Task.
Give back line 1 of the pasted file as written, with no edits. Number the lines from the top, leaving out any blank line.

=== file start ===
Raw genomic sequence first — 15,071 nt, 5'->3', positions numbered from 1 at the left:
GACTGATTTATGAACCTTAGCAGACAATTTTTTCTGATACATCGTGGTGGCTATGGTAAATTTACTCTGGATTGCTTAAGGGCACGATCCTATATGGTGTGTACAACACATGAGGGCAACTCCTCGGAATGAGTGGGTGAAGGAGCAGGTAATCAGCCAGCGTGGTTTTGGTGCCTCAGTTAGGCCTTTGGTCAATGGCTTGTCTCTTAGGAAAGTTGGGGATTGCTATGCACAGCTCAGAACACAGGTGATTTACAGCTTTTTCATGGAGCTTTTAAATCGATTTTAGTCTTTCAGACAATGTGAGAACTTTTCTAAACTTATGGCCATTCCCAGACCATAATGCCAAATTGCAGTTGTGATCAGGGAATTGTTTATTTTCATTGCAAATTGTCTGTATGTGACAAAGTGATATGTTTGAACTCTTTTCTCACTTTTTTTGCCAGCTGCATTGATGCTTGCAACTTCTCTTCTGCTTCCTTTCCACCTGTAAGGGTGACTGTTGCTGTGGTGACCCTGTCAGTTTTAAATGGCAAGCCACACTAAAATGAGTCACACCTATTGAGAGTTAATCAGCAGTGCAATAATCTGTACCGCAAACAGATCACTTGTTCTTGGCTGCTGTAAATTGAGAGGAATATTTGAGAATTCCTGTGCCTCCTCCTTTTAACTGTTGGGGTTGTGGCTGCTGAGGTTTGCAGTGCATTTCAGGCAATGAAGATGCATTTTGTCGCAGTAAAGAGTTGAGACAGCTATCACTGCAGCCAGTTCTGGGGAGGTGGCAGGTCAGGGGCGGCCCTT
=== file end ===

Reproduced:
Raw genomic sequence first — 15,071 nt, 5'->3', positions numbered from 1 at the left: